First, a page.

The architect Daniel Libeskind didn’t complete his first building until 1998 when he was 52. Since then he’s finished about 30 projects, including the Jewish Museum in Berlin, the Denver Art Museum extension, the Military History Museum in Dresden, Germany, and the master plan for Ground Zero in New York City. The architect was in town this past week to speak at the Museum of Fine Arts Boston.
BOOKS: What are you reading?
LIBESKIND: I read a lot of books simultaneously. Here are just some of the books on my nightstand. I have one from the multi-volume collection of works by and on Edgar Allen Poe. Then I have “Spiritual Body and Celestial Earth” by Henry Corbin, which is an incredible analysis of Shiite religion and mythology. I have Jorge Luis Borges’s collected stories and Herman Melville’s journals. I have “The Shadow of Ideas” by the 16th-century friar and philosopher Giordano Bruno and W.G. Sebald’s “On the Natural History of Destruction.” I also have the second volume of Marco Polo’s travels, a Lydia Davis short-story collection, and Walter Benjamin’s “Moscow Diary.” Those are just for the week. I have another series of books for the weekend.
BOOKS: When you are working on building projects do you turn to reading for inspiration?
LIBESKIND: Not really but I’ve memorized a lot of poetry, particularly poetry by Emily Dickinson, and when I’m working on a project a line will come up in my mind. The line might seem irrelevant, but it can lend a kind of an insight.
BOOKS: When did you start memorizing Dickinson’s poems?
LIBESKIND: Maybe seven or eight years ago. Someone gave me a small book of her poems that fit easily into my pocket. I realized that while I was waiting for something I could memorize those poems instead of wasting my time.
BOOKS: Do you read Polish authors?
LIBESKIND: I haven’t read a lot of Polish writers but I got an edition of Bruno Schulz “The Street of Crocodiles” in Polish when I was working on my building in Warsaw. Schulz is a genius. Reading him in Polish is a whole other experience. You realize that books really can’t be translated.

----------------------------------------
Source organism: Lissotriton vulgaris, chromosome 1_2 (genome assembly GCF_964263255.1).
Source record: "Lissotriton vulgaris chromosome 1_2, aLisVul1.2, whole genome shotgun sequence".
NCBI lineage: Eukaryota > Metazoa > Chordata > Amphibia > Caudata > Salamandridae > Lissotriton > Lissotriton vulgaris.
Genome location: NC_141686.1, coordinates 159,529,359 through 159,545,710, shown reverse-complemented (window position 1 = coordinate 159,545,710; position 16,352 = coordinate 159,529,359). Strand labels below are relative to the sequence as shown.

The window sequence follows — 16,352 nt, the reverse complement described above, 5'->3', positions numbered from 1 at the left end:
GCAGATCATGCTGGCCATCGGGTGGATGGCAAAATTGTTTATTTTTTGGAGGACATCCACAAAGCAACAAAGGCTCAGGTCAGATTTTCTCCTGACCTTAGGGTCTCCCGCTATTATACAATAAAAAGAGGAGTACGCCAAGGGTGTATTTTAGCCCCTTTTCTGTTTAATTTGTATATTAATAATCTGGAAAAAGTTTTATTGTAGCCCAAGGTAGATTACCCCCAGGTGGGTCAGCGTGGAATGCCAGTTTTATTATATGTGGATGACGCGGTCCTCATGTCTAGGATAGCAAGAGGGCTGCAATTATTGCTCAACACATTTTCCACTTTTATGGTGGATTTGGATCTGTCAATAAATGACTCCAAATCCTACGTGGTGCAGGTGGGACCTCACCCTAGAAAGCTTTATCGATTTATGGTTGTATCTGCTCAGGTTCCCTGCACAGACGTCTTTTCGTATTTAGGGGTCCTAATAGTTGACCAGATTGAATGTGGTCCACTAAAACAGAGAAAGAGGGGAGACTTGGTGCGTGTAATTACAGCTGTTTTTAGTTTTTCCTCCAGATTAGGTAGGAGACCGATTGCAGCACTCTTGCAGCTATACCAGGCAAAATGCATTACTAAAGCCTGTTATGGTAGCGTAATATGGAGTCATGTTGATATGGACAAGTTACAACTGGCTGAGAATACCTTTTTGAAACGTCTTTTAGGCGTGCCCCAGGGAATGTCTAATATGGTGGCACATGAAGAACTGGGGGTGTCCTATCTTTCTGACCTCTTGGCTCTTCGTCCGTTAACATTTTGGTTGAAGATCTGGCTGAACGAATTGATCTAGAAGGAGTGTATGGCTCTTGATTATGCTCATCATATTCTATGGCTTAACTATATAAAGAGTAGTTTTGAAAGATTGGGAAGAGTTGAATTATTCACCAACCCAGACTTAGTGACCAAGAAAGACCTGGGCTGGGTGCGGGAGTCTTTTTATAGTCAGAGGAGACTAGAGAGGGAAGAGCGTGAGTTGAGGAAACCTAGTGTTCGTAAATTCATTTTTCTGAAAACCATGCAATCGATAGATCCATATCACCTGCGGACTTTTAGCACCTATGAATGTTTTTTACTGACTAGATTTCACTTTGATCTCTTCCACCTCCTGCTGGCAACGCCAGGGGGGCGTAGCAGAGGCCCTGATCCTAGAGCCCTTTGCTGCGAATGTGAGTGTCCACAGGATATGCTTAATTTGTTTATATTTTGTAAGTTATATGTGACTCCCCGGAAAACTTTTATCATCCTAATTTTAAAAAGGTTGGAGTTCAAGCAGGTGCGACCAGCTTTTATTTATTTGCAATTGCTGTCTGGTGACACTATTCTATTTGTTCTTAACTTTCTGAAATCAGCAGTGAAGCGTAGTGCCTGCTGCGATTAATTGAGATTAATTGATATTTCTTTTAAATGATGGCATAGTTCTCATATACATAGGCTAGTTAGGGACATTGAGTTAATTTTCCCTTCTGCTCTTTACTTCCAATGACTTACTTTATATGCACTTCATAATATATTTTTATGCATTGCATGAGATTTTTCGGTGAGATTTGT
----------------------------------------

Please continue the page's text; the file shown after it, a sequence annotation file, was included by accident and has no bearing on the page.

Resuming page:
BOOKS: Do you read about architecture?
LIBESKIND: Not really.
BOOKS: What about architects?
LIBESKIND: Never unless it’s about Bernini, the 17th-century Italian sculptor and architect.
BOOKS: Do you have any literary heroes or favorite characters?
‘The safest bet is old books. They are reliable because they have stuck around for a long time.’
LIBESKIND: King Matt. That character has always stuck in my head. “King Matt the First” by Janusz Korczak is about children creating a revolutionary state. Korczak was a Polish doctor and the head of a Warsaw orphanage who died in Treblinka.
BOOKS: Do you read contemporary fiction?
LIBESKIND: I’ve read Philip Roth and some contemporary books, but the safest bet is old books. They are reliable because they have stuck around for a long time. I’ve got biblical texts in various translations. I have ancient Egyptian texts. This is the magic of today, that you can go in a store and for $10 buy something that is priceless, like a book on Babylonian mythology.
BOOKS: Do you appreciate that more because you grew up in Soviet Poland?
LIBESKIND: Yes, because when I was a child in Poland most the books were propaganda about Soviet heroes. I read them voraciously because there was nothing else. When my family emigrated I used the local library in the Bronx all the time. That was reaching paradise, to get books for free and have them at home. Winston Churchill, a hero of mine, wrote a little book on art called “Painting As a Pastime.” He wrote that he would get up in the castle his family had owned for centuries and go to the library, which had thousands of books. He’d pull one out, read one paragraph, close the book and think: Isn’t the world a wonderful place? That’s such a poignant message, that you don’t have to read all the books in the world, that you can be inspired by one paragraph that you accidentally stumble upon.